Stuart Philips group at McMaster has done a hell lot of interesting work, and you are right wrt to the fact some of their data suggest that the mantra to hit it hard is not really scientifically sustainable (or at leas only part of the picture); they have for example shown that the increases in GH are negligible and it is (in part) due to their work that the non-hormonal signaling cascades have now become the focus of scientific attention. Dunno if you already have, but if not, I suggest you dig deeper into HSP (heat shock proteins; my best bet they are involved in the benefits of Katsu & co, as well > http://www.ncbi.nlm.nih.gov/pubmed/19885776 < a starter)

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  21. In reference to the study you posted, I have had communication with Loenneke and discussed aspects of blood flow restricted training and personally have started utilizing the technique. I have his full papers,"Blood flow restriction: The metabolite/volume threshold theory" and "A Mechanistic Approach to Blood Flow Occlusion". The latest studies about the effects of blood flow restricted training on myostatin and signaling http://journals.lww.com/acsm-msse/Abstract/publishahead/Strength_Training_with_Blood_Flow_Restriction.98840.aspx and http://jap.physiology.org/content/108/5/1199.abstract?sid=9ecb7b20-687e-416c-bb45-399059651472 gives even the older lifter some hope.

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  22. I am familiar with the paper "A Mechanistic Approach to Blood Flow Occlusion", but must concede that we still don't really know how blood flow restriction does its magic... I would yet think that one of the reasonable explanations Loenneke cites is actually NO, which has been shown to faciliate satellite cell recruitement in aged muscle

    http://www.ncbi.nlm.nih.gov/pubmed/19819345

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  23. I have used Kaatsu in my own training and I am of the opinion it's an IGF-1 mediated effect - the increased lactic acid build up during sets should result in greater cleavage to the more anabolic IGF-DES peptide, and the high GH signalling from the ischemia should stimulate more endogenous IGF production in the liver. That's why, I think, doing Kaatsu exercises with more FREQUENCY is key - you'll get a lot of GH responses that are typical of normal training. Granted, there are some studies (I saw the takedown on the biceps-after-legs you did) that suggest maybe this is not a large effect, but hypoxia is a definite trigger of anabolism, and I think the IGF-1 cleavage is an intriguing candidate.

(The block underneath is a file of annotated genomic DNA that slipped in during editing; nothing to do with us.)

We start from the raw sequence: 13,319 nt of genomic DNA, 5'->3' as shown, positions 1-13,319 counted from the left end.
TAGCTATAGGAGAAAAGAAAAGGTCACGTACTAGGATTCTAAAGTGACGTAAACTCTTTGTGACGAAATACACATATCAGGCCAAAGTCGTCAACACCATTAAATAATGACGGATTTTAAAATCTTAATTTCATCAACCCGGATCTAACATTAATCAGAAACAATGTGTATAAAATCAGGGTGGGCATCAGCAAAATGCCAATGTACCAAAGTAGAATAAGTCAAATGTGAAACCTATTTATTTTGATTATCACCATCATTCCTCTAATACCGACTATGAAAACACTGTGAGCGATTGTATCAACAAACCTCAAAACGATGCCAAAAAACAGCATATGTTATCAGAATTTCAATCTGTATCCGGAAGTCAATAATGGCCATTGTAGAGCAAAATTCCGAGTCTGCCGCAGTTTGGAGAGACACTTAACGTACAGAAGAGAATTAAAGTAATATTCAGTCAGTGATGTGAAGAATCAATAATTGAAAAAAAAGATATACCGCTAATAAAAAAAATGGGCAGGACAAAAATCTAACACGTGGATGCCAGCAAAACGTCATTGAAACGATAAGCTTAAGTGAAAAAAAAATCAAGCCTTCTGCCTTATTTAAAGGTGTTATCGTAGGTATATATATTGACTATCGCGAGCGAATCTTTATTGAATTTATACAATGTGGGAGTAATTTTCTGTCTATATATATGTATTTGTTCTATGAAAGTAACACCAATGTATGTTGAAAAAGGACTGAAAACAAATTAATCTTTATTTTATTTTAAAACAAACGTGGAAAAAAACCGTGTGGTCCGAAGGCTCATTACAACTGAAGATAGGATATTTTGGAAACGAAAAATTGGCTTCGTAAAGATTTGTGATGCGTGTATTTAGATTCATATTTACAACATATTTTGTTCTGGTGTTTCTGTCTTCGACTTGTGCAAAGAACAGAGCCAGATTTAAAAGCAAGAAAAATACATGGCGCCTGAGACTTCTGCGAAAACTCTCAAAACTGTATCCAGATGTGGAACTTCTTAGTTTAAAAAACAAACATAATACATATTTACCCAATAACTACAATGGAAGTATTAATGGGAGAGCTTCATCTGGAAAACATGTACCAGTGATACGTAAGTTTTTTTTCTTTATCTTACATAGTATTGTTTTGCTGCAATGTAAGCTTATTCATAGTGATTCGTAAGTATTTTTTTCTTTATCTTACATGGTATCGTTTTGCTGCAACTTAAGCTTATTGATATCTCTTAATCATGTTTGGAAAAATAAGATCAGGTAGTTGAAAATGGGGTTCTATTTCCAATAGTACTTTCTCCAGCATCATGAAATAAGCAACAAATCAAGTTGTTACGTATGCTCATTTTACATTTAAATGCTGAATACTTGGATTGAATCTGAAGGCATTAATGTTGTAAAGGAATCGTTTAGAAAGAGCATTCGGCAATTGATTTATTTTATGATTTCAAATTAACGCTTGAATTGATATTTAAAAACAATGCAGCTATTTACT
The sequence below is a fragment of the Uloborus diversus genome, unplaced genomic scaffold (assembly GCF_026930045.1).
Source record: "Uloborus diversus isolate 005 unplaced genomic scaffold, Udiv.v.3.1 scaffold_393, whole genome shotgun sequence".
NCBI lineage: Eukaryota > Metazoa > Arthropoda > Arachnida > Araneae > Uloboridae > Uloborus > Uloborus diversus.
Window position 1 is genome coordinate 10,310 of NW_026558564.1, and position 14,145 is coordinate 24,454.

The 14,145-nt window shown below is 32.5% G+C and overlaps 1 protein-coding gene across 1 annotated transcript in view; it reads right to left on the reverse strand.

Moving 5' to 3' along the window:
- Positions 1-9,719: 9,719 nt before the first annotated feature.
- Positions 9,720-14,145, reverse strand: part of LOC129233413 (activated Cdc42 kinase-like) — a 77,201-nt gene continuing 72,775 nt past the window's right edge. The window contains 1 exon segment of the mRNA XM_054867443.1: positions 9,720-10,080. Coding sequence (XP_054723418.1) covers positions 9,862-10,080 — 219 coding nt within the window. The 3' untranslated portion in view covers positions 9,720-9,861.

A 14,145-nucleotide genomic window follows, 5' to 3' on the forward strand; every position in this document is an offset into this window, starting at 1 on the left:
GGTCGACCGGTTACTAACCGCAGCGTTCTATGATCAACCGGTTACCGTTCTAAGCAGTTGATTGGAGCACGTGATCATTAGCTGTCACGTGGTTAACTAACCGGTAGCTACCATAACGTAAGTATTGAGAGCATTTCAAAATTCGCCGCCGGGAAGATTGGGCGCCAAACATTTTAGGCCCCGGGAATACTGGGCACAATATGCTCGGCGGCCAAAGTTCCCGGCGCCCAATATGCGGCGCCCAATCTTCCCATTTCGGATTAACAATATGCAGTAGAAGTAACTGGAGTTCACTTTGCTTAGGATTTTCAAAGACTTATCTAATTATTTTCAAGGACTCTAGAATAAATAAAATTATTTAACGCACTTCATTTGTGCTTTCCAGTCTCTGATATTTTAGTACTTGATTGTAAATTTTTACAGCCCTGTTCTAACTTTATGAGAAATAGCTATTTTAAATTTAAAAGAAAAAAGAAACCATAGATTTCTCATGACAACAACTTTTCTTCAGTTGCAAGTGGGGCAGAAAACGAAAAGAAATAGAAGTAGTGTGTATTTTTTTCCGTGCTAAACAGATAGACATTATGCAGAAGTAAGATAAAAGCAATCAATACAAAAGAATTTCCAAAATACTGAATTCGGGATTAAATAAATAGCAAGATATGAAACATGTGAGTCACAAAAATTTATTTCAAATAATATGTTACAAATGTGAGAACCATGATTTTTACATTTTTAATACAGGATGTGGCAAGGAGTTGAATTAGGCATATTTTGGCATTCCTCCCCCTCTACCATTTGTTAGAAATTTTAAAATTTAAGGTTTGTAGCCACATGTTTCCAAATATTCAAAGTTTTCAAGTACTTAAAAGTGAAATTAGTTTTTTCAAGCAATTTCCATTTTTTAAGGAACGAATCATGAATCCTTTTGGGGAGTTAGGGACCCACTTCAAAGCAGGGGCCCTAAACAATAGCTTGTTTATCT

I did this write up a bit ago, it seems to be an effective program:

    http://www.pbnation.com/showthread.php?t=3638431

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  24. Some of the problems interpreting the Kaatsu studies is if the use of momentary failure was utilized or just a 30-15-15-15 pattern of reps using a low 1RM. This new study shows some of the stronger effects if the training is performed to failure-http://www.unboundmedicine.com/medline/ebm/record/21947453/abstract/Contractile_function_and_sarcolemmal_permeability_after_acute_low_load_resistance_exercise_with_blood_flow_restriction_

    I believe the width of the wrap/tourniquet may be a factor that is overlooked.

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  25. I was curious as to how KAATSU got started and found:
    http://www.docstoc.com/docs/2602122/The-history-and-future-of-KAATSU-Training

    written by the creator, Sato. It seems it all began when one day his leg fell asleep at a Buddhist mass.

    It's also noteworthy that during his early experimentation while in college he gave himself a Pulmonary Embolism (PE), which is a blood clot that formed in a leg and traveled to a lung. A PE can be fatal.

    And btw, here's a video showing use of belts, rather than the cuffs that I've usually seen:
    http://www.youtube.com/watch?v=vuHcVFyMN7E

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  26. Question of safety-
    http://www.jstage.jst.go.jp/article/ijktr/2/1/2_5/_article

    http://ukpmc.ac.uk/abstract/MED/21917016

    Kaatsu has been successfully used in other studies on patients with different health disorders.

    As with any procedure or approach, abuse can lead to potential problems.

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  27. I agree with anonymous on the safety issue. I would rather expect some severe damage to your lower back from heavy duty squatting to build muscle than a blood clod forming from appropriately performed Kaatsu training.

    A pros pos "appropriate", why would you think the breadth of the cuff would make a difference? I would rather think that the position could make a difference... although that would obviously "change" with wider cuffs, as well.

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  28. Some of my studying on Kaatsu included looking at some of the variables that may effect the results which included the device used and exercise cadence. Exploring research on the effects of different tourniquets I found studies showing that wider units produced more and deeper compression.